Ironically, the one high school friend Marcus seems to genuinely like is Billy Batson, who unbeknownst to him is Shazam, of course. Perhaps Monkey Prince has a future at the new Teen Titan's Academy (opens in new tab), where Billy/Shazam is currently a student?

art from "The Monkey Prince Hates Superheroes"

art from "The Monkey Prince Hates Superheroes" (Image credit: DC)

Despite not having a high regard for his peers, Marcus displays great affection for and loyalty to who appear to be his adoptive but unnamed parents ("the best parents in the world") … who also happen to be Sivana's aforementioned henchwoman and henchman.

The story seems to indicate they're freelance henchpeople who only do it to make a living. They express some regret when the plan of sort-of-Sivana (you have to read the story) takes a particularly dastardly turn, and Marcus expresses empathy for how hard it is to make a living when he lets the henchwoman and henchman go to avoid them getting hurt or arrested during the fight. He later explains his parents move around a lot for work.

And it seems Marcus is fully aware it was his parents all along as they appear in their kitchen in the same uniforms they wore during the fight when Marcus returns home from school. However, they don't appear to know he's the Monkey Prince.

So while Marcus seems to have a superhero ethic of right and wrong, his hatred of superheroes is apparently steeped in the conflict that his beloved parents make their living fighting them and/or being endangered by them.

Also left unexplained is why these seemingly kind, caring parents see no other choice but to make a living serving supervillains, and/or why Marcus doesn't confront them about their choices.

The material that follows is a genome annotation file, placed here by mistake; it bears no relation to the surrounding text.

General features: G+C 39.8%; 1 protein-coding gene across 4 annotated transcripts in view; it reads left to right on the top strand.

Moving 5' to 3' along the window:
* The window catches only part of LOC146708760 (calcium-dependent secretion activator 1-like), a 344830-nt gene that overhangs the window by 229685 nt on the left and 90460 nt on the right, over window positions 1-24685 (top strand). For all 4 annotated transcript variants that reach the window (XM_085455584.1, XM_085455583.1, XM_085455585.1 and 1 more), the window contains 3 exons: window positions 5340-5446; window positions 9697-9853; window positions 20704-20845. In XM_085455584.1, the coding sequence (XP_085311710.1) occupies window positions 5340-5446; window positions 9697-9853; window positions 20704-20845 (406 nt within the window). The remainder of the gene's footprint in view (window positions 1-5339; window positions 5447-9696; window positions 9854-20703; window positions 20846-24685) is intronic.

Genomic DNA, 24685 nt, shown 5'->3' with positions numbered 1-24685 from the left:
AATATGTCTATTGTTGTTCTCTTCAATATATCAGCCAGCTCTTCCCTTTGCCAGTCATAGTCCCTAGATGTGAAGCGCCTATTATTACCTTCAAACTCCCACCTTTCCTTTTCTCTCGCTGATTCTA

So where the Monkey Prince's story goes from here remains to be seen. Will his social awkwardness/bouts of rage be what future creative teams gravitate towards?

Is his deep hatred of superheroes locked in, or just a pragmatic effect of his loyalty to his parents?

Or is this whole concept a group act - will Monkey Prince simply follow his parents from job to job, intervening to keep them from harm's way from other superheroes?

The Monkey Prince's debut is a welcome, promising start albeit with some question marks about how sustainable the 'his parents are supervillain henchmen' dynamic is and whether that's the true and only source of his hatred towards other superheroes. 

If Monkey Prince enrolls at the Teen Titans Academy, he'll become part of one of the best teen superhero teams of all time

I'm not just the Newsarama founder and editor-in-chief, I'm also a reader. And that reference is just a little bit older than the beginning of my Newsarama journey. I founded what would become the comic book news site in 1996, and except for a brief sojourn at Marvel Comics as its marketing and communications manager in 2003, I've been writing about new comic book titles, creative changes, and occasionally offering my perspective on important industry events and developments for the 25 years since. Despite many changes to Newsarama, my passion for the medium of comic books and the characters makes the last quarter-century (it's crazy to see that in writing) time spent doing what I love most.